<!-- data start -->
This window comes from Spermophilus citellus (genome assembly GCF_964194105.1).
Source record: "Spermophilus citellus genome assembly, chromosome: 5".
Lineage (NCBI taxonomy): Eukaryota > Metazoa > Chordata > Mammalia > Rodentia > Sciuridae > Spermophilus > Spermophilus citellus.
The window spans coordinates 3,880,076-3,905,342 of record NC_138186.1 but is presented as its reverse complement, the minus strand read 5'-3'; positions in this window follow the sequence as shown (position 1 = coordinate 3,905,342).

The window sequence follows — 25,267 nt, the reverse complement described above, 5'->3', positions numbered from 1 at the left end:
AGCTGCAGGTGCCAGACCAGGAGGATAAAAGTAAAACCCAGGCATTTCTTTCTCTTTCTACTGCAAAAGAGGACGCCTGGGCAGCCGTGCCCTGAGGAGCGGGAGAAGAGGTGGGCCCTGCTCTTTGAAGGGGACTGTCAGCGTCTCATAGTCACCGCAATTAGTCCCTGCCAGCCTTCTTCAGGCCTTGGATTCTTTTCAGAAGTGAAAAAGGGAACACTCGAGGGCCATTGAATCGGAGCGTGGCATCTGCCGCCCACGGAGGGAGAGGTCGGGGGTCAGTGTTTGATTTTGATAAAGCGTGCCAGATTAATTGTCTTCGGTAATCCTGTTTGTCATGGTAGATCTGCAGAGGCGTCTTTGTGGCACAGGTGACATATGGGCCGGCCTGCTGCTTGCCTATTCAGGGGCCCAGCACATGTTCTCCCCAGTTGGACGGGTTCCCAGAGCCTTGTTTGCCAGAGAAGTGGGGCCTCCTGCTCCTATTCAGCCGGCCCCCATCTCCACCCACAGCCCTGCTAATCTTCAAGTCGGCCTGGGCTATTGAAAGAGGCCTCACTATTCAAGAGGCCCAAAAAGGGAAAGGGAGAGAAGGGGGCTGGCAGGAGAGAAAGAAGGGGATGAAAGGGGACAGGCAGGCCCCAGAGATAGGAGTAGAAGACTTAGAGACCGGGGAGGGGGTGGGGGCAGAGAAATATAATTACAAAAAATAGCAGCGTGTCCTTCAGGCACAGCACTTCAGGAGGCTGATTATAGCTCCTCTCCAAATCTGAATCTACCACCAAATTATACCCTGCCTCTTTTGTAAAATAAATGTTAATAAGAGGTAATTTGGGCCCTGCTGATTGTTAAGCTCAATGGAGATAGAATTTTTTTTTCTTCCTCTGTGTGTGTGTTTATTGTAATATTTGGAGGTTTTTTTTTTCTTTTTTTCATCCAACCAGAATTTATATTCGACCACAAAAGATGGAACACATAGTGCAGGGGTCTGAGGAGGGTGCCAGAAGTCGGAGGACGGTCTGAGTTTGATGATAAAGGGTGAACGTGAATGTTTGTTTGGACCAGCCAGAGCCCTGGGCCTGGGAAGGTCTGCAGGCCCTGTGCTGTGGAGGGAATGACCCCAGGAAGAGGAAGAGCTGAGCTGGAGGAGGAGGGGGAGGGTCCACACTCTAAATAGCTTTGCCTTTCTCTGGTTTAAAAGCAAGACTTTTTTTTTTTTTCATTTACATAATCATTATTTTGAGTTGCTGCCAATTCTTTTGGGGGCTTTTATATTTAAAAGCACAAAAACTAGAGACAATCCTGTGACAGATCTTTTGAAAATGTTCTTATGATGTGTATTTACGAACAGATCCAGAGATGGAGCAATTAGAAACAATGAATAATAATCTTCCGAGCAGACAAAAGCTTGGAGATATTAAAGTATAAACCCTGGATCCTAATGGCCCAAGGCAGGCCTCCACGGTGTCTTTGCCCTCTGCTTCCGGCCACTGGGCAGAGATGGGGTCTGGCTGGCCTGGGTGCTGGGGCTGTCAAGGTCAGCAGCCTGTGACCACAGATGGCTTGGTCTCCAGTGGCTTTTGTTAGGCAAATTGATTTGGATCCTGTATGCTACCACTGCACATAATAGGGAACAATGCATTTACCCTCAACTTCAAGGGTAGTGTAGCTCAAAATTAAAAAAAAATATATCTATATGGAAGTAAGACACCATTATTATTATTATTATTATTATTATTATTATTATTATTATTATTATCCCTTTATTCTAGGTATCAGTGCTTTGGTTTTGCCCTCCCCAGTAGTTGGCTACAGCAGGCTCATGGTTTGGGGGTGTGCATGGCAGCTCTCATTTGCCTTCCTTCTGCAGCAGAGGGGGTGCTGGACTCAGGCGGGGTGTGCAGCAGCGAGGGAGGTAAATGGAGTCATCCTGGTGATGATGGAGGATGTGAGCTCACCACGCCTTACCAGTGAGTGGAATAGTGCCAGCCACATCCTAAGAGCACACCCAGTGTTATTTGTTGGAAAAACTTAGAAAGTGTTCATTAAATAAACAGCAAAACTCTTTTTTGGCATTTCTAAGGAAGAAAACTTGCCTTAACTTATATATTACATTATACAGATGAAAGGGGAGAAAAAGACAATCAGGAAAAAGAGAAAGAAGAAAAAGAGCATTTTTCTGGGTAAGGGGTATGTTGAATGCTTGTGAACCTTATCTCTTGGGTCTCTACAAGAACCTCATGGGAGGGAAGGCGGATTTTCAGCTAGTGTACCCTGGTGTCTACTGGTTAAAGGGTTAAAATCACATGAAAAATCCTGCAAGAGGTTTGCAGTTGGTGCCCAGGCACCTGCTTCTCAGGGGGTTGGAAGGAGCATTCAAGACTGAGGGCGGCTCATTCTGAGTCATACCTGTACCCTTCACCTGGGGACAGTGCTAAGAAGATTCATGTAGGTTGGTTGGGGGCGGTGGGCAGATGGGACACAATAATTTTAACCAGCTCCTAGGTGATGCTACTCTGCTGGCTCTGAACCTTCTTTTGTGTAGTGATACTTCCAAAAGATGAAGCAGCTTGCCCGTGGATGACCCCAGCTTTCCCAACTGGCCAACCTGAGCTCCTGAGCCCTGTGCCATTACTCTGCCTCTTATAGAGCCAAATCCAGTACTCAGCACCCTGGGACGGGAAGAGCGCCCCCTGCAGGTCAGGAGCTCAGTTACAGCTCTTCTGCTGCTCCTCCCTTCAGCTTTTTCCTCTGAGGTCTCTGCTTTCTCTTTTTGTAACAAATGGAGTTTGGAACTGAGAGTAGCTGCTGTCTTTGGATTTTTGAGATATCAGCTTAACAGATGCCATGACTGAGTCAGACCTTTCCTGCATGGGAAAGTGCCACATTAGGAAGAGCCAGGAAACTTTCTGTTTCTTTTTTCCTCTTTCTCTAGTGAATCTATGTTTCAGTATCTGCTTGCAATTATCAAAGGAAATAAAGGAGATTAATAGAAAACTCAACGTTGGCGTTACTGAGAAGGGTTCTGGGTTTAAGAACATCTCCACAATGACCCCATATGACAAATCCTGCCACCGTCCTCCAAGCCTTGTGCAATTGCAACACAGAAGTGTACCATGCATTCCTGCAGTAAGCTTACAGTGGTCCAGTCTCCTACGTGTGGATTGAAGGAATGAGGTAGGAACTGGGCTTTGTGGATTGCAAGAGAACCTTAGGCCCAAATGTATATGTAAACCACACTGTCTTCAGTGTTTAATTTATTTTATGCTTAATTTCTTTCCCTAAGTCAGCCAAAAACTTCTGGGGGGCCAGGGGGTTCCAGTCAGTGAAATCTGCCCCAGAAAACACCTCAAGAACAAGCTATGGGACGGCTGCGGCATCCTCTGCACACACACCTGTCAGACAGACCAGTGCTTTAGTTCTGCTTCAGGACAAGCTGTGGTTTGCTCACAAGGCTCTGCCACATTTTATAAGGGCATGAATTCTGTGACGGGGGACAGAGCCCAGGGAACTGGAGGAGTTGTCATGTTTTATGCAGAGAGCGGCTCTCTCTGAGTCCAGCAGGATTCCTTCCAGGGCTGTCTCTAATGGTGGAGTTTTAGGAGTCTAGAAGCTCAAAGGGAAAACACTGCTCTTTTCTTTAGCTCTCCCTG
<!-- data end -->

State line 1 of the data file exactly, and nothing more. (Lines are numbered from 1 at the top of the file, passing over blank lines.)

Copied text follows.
This window comes from Spermophilus citellus (genome assembly GCF_964194105.1).